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Researchers create nanotubes that change colors, form 'nanocarpet' and kill bacteria

de. Remarkably, in addition to being able to kill cells, the resulting reaction mixture had the ability to self assemble into beautiful nanotubes of uniform structure. After searching for what was forming the tubes, the researchers discovered that synthesis of a secondary salt and diacetylene, thereby creating a lipid molecule, also resulted in production of absolutely pure self-assembling nanotubes, all having the same diameter (89 nanometers) and wall thickness (27 nanometers). By comparison, a human hair is about 1,000 times wider.

When dried from water and other solvents, and under magnification, these nanostructures look much like a heaping serving of Kraft macaroni or ziti pasta. Incredibly, when coaxed with simple processing, the tubes align into the more formal pattern of a nanocarpet. Just like any rug, a backing, also self-assembled from the same material, holds it all together. The nanocarpet measures about one micrometer in height, approximately the same height as the free-form nanotubes.

"This alignment of nanotubes in the absence of a template is an accomplishment that has eluded researchers," said Dr. Russell, who also is a professor of chemical and bioengineering at the University of Pittsburgh School of Engineering.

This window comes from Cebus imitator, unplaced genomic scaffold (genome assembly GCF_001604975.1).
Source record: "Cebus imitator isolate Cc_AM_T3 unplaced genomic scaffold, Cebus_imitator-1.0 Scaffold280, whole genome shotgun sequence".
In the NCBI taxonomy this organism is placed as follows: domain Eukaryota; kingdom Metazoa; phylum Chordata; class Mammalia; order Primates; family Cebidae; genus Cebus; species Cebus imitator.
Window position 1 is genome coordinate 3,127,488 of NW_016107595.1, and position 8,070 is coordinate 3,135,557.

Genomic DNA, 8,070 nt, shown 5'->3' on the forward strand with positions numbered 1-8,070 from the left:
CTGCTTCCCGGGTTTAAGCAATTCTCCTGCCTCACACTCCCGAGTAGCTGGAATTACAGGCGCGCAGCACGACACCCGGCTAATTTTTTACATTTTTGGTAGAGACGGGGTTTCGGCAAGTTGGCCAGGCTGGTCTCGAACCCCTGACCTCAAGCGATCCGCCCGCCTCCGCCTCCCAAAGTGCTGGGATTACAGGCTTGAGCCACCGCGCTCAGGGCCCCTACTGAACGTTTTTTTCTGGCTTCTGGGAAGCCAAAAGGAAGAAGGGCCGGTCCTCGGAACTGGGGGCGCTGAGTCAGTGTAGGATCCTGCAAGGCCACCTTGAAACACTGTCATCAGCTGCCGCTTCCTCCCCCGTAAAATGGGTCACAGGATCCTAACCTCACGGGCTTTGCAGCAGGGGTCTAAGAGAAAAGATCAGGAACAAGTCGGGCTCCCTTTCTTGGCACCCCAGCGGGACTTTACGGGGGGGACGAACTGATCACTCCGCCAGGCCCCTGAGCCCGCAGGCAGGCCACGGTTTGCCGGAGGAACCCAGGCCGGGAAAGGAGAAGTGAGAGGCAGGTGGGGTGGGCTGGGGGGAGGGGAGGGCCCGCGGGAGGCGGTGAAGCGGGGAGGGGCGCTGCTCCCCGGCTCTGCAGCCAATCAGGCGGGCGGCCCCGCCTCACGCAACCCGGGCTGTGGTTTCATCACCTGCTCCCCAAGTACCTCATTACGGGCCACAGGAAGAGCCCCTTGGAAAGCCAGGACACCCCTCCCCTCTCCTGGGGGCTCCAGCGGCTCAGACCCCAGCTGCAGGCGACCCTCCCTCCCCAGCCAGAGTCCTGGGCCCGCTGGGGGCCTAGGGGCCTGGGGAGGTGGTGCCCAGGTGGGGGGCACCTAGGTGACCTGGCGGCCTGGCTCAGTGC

"To our knowledge, the remarkable self-assembly of this inexpensive and simple lipid is unprecedented and represents an important step toward rational design of bioactive nanostructures. In addition, because they form within hours under room-temperature conditions, the significant costs of synthesizing carbon nanotubes can be reduced," explained Sang Beom Lee, Ph.D., research assistant professor of bioengineering in the School of Engineering, who is listed as first author.

To test the nanostructure's potential as a biosensor and antimicrobial, the authors conducted studies using the water-based nanotubes. Normally a neutral color, when exposed to ultraviolet light the nanotubes changed to a permanent deep
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Contact: Lisa Rossi
RossiL@upmc.edu
412-647-3555
University of Pittsburgh Medical Center
24-Sep-2004


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